Coca-Cola must surely represent the ultimate in corporate hypocrisy. It’s an addictive toxic substance which rewarded its makers with $48 billion in revenue in 2012. And while it sounds like the ultimate US enterprise success story, it’s only known positive use is as a degreaser.
Unsurprisingly, the Coca-Cola honchos believe they are entitled to waste without responsibility. With their mates Schweppes and Lion, they recently took the Northern Territory – ie the people – to court over an environmental incentive that reduced the amount of empty bottles ending up in landfill, drains or oceans.
The effect of sugar and caffeine addiction can be extreme: a thirty- year-old New Zealand mother of eight, Natasha Harris, died from drinking too much Coke, The Age reported on February 12. ‘Evidence at her inquest showed she drank up to 10 litres of “classic” Coke every day – equal to more than twice the recommended safe daily limit of caffeine,andalmostonekilogramofsugar.’ Thecoronerfoundthatshe died from cardiac arrhythmia, most likely caused from the high levels of caffeine. ‘She suffered from a myriad of medical conditions, including a racing heart and “absent teeth”, which her family says had rotted out from Coke consumption.’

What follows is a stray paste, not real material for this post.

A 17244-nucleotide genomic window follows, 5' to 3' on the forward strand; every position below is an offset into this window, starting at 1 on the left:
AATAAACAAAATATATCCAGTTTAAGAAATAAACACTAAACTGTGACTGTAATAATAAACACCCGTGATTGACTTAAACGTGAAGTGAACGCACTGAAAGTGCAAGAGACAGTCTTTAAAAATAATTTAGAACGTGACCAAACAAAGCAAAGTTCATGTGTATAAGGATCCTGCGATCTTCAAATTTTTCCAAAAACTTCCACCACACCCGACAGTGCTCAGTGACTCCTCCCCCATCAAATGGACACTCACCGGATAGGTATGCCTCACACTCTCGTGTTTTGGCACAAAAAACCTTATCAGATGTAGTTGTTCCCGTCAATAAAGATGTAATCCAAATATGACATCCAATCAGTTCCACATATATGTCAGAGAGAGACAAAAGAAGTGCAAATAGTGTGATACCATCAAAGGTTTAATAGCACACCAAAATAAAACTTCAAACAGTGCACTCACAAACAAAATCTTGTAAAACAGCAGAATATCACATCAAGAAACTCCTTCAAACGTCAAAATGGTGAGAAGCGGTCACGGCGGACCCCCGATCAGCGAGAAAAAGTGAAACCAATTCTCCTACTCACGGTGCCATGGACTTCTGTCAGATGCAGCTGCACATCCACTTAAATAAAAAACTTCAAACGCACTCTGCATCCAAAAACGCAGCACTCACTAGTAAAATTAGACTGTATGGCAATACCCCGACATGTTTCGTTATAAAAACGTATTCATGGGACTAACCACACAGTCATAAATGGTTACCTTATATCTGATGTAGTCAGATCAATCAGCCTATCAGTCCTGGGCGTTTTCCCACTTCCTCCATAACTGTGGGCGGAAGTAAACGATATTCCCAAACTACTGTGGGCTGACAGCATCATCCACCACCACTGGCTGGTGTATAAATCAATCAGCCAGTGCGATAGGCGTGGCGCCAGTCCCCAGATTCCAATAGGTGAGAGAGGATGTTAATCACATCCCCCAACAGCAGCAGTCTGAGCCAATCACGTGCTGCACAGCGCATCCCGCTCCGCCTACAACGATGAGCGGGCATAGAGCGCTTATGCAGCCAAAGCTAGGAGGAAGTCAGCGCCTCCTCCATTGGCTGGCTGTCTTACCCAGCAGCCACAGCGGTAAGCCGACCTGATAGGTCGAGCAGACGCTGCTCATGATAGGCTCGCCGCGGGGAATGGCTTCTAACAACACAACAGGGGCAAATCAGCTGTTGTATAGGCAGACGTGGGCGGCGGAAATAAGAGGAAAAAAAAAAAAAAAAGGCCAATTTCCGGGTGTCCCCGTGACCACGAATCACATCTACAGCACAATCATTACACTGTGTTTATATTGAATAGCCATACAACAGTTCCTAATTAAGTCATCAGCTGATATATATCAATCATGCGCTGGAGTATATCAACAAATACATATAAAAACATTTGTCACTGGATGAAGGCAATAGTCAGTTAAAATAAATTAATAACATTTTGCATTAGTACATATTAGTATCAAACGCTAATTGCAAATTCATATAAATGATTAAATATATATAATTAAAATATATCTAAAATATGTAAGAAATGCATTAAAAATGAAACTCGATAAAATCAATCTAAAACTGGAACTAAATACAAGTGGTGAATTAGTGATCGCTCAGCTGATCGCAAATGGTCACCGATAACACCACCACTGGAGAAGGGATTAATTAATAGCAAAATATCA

Additionally, controversial artificial sweetener aspartame is found in Diet Coke and Coke Zero, as well as many other soft drinks.
Lastly, the India Resource Center has kept a spotlight on Coke’s groundwater extraction and heavy metal polluting practices that affects surrounding villages. Such as Mehdiganj in the state of Uttar Pradesh.
On March 7 the centre claimed that Coca-Cola ‘applied to the central and state government to increase its groundwater usage from the current 50,000 cubic metres annually to 250,000 cubic metres annually’.
It’s no wonder the Coke corporate record leaves a sour taste in the mouth, driving protesters to leave ‘out of order’ signs on the company’s vending machines. Sugar addiction, as with oil, is part of a diet which is making the planet sick.